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Rock Gardens: Find the Best Stone for Your Rock Garden

Before you landscape with rocks, it pays to learn where your stones come from and how they were gathered.

| March/April 2004

  • “Rocks are the bones of the garden,” says Martin Mosko, founder of Marpa and Associates in Boulder, Colorado. “Like bone, rock doesn’t change, but when you place ephemeral elements such as plants or water next to the unchanging structure of stone, it creates magic in the garden.”
    Photography By Martin Mosko and Axle Noden
  • Blending stone with water elements such as streams and fountains incorporates the concept of yin and yang. “The interplay between water and rock is like male and female,” Mosko notes. “Both are powerful in their own way, and you need both to create a balanced garden.”
    Photography By Martin Mosko and Axle Noden
  • “When landscaping with rocks, be mindful that you’re stealing them from the earth, so you should regard them as precious and use them respectfully,” says Mosko.
    Photography By Martin Mosko and Axle Noden
  • “Rocks are the bones of the garden,” says Martin Mosko, founder of Marpa and Associates in Boulder, Colorado. “Like bone, rock doesn’t change, but when you place ephemeral elements such as plants or water next to the unchanging structure of stone, it creates magic in the garden.”
    Photography By Martin Mosko and Axle Noden
  • “Make your microcosm match the macrocosm,” advises Mosko. “Cobblestones are delightful in medieval European villages, but they wouldn’t look very good in the desert Southwest.” Marpa and Associates sources stone from within the state whenever possible to minimize handling and transportation.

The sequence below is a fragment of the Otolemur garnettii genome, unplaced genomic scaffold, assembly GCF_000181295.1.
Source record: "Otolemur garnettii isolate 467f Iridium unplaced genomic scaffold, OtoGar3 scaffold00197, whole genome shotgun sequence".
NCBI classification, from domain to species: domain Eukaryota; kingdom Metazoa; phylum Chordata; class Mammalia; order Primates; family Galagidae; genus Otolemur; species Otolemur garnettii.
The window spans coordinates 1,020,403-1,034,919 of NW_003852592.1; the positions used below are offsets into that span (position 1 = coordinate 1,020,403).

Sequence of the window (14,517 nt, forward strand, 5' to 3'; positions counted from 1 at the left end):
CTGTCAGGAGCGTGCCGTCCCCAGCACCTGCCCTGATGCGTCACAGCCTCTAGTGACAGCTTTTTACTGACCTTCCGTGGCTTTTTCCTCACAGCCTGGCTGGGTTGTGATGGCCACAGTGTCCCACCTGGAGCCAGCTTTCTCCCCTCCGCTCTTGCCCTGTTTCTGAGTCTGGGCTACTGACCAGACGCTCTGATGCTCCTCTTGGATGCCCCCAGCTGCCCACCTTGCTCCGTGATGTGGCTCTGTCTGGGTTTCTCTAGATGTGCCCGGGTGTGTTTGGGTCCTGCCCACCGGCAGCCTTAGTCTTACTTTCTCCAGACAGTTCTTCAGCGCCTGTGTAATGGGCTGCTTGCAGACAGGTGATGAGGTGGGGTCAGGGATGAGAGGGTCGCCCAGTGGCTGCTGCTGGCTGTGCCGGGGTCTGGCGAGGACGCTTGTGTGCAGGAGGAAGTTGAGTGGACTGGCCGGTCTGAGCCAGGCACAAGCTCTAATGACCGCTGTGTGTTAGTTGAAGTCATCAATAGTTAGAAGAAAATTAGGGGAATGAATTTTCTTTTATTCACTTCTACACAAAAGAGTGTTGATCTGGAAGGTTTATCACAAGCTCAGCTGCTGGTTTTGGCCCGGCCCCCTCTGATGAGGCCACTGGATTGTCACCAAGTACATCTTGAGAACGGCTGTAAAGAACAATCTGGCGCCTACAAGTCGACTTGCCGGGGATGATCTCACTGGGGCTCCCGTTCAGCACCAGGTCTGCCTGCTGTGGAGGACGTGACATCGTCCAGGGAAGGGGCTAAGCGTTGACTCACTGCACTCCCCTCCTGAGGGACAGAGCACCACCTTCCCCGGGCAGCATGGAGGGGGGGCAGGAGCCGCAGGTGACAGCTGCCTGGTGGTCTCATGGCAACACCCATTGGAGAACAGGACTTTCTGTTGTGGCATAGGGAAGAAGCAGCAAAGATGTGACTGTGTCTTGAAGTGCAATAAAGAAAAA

Photography By Martin Mosko and Axle Noden
  • Pick the best stone for your garden.
    Chart By Natural Home Staff

What could be a more appropriate landscape material than rock? It looks natural in any environment—from the Arizona desert, where it can be the focal point of a dry garden, to the Northeast, where stacked fieldstone walls and blocky granite steps are visual treats, to the Rocky Mountain West, where boulders hint of the surrounding grandeur.

Stone (the preferred term in the trade) is used in landscapes for both aesthetic and functional reasons. Functionally, stone defines a structure with walkways, walls, patios, and even water features. Aesthetically, stone anchors the landscape and provides year-round interest. And, wherever you are, attractive and serviceable stone is readily available. Sandstone, granite, limestone, and slate are common in landscapes, but even marble and volcanic scoria—lava cinders—can be used for a home’s exterior. The only stone no-no is alabaster; it wears away too quickly in the rain.

In areas where drought is a problem—and almost no region of the country seems to be immune these days—landscaping stones reduce the amount of irrigation required. Whether stone is used as a gravel mulch, to build a patio, or in a cluster of large boulders, less mowing and trimming are required—a savings on fuel and fumes.

That’s a lot of rock-solid pluses. Even so, there are a few environmental issues you’ll want to consider before getting started. Is there enough of the stone left in nature? How is it harvested? And, most important, how far was it transported?



Get to know your stone

When you’re scouting for landscape rock, visit local stone yards (look under “Stone-Natural” in the Yellow Pages). You’ll quickly learn that “a rock is a rock is a rock” just isn’t true; the array of choices is mind-boggling. While your decision will be guided by your home’s look and the stone’s purpose, you’ll also want to ask these questions.



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